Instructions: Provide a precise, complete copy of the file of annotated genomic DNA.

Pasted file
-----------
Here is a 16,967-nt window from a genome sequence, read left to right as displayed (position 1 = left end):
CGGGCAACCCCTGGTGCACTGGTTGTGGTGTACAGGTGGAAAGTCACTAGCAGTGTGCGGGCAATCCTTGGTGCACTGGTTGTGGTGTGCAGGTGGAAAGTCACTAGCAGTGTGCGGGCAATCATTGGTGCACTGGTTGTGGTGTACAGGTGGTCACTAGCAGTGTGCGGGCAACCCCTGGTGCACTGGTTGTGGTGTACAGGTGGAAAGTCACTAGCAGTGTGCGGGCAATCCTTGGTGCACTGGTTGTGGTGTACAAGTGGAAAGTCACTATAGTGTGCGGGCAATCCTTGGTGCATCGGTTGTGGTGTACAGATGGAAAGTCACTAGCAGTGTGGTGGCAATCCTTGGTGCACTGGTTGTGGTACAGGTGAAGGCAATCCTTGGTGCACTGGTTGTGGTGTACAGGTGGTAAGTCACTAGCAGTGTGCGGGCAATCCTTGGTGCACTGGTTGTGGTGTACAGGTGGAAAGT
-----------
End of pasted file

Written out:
Here is a 16,967-nt window from a genome sequence, read left to right as displayed (position 1 = left end):
CGGGCAACCCCTGGTGCACTGGTTGTGGTGTACAGGTGGAAAGTCACTAGCAGTGTGCGGGCAATCCTTGGTGCACTGGTTGTGGTGTGCAGGTGGAAAGTCACTAGCAGTGTGCGGGCAATCATTGGTGCACTGGTTGTGGTGTACAGGTGGTCACTAGCAGTGTGCGGGCAACCCCTGGTGCACTGGTTGTGGTGTACAGGTGGAAAGTCACTAGCAGTGTGCGGGCAATCCTTGGTGCACTGGTTGTGGTGTACAAGTGGAAAGTCACTATAGTGTGCGGGCAATCCTTGGTGCATCGGTTGTGGTGTACAGATGGAAAGTCACTAGCAGTGTGGTGGCAATCCTTGGTGCACTGGTTGTGGTACAGGTGAAGGCAATCCTTGGTGCACTGGTTGTGGTGTACAGGTGGTAAGTCACTAGCAGTGTGCGGGCAATCCTTGGTGCACTGGTTGTGGTGTACAGGTGGAAAGT